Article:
Science and Technology

How faculty inspired JMU junior to earn prestigious scholarship

by Eric Gorton


head shot of Amanda Crandall

Amanda Crandall envisions a career doing conservation work, ideally involving research with endangered species or doing something along the lines of coral reef propagation.

The National Oceanic and Atmospheric Administration wants to help the rising junior biology major achieve her goal and has awarded her an Ernest F. Hollings Scholarship ( The scholarship will provide the Vienna, Virginia, native with $9,000 in each of her final two years at JMU and a 10-week paid summer internship during summer 2016.

Crandall said she chose environmental science and ecology as her concentration because she has always been interested in animals and also loves outdoor activities like hiking and camping. Her experience in an ecology and evolution class taught by Dr. Heather Griscom, associate professor of biology, boosted her interest in the discipline. "I learned about a lot of important issues, like climate change and species decline, from someone who was actively passionate about what they did," she said. "I realized that I wanted to contribute to the field of environmental science and that there were amazing job opportunities where I could continue to research and learn while also making a difference for the Earth."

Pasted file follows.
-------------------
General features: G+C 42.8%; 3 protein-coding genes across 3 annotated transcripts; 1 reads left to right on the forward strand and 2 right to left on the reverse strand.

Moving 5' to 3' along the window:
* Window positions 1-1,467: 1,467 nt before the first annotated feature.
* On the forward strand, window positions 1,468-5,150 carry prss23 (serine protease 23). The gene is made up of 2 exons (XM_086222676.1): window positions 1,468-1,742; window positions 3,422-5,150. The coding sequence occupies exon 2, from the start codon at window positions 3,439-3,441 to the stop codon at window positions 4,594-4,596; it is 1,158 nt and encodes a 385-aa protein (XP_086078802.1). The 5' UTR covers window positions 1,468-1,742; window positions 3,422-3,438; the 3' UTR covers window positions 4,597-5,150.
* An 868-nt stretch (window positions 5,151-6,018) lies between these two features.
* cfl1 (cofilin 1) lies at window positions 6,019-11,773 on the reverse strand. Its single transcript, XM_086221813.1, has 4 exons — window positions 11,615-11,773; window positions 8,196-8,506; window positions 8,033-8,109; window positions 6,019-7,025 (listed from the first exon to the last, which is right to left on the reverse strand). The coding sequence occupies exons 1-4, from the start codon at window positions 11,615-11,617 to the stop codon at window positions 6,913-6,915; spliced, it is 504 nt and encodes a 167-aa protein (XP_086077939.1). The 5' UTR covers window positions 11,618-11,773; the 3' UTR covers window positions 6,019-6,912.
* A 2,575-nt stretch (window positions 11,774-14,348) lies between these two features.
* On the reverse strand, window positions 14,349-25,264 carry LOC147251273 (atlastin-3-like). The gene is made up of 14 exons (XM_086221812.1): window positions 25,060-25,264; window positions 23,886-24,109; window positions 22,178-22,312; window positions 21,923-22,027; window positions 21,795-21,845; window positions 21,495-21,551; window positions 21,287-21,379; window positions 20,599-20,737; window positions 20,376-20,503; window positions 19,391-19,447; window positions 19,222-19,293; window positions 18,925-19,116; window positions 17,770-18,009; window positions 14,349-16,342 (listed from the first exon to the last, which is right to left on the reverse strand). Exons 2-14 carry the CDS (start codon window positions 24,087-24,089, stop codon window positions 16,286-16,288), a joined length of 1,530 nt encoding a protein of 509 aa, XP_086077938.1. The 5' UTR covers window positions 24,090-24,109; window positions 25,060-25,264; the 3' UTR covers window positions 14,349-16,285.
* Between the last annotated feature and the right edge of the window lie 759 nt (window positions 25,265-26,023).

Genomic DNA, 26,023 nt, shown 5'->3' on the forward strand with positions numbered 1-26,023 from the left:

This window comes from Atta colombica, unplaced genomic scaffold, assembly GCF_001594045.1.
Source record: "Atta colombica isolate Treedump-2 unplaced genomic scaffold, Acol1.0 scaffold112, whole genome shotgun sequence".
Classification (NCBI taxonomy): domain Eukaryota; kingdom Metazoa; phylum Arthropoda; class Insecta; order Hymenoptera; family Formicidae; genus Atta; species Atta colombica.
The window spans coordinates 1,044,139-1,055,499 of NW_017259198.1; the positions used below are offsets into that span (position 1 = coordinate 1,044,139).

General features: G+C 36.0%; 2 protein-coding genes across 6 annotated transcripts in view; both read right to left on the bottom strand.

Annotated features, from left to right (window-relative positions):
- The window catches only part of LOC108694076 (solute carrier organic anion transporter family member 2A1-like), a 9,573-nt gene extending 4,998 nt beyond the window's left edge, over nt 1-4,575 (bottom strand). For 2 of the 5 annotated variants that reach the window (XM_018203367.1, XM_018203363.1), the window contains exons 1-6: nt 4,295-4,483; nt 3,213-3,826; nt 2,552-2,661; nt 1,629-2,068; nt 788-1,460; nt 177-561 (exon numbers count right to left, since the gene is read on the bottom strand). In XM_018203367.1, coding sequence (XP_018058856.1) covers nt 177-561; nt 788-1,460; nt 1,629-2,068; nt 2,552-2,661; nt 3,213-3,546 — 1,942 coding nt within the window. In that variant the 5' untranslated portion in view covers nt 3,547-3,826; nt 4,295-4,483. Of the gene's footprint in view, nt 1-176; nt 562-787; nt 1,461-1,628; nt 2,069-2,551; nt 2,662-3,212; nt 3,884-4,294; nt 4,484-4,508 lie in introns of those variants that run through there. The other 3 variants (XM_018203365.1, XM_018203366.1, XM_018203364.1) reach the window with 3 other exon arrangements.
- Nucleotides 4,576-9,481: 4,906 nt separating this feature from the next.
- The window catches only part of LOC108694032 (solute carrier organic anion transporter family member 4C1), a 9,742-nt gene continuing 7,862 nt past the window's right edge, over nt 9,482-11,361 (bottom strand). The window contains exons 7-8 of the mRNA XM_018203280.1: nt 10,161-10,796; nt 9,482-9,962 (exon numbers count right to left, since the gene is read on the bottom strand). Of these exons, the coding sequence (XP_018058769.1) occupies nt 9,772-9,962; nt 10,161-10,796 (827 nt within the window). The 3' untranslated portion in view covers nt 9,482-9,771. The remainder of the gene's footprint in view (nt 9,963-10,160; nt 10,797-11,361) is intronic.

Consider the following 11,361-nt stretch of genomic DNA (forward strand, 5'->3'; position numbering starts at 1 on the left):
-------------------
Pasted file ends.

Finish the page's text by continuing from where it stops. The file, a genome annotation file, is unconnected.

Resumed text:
Crandall also credited her advisor, Dr. Bruce Wiggins, professor of biology, with helping her achieve. In Wiggins' lab, Crandall and other students study benthic macroinvertebrate community structure and water quality.

"There are just an incredible number of opportunities for undergraduates here to get hands-on experience in the field and to get to know their professors. I am extremely grateful," Crandall said.

More news about the achievements of JMU students is available on the student achievements website.

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Published Aug. 3, 2015

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Published: Monday, August 3, 2015

Last Updated: Thursday, June 25, 2020

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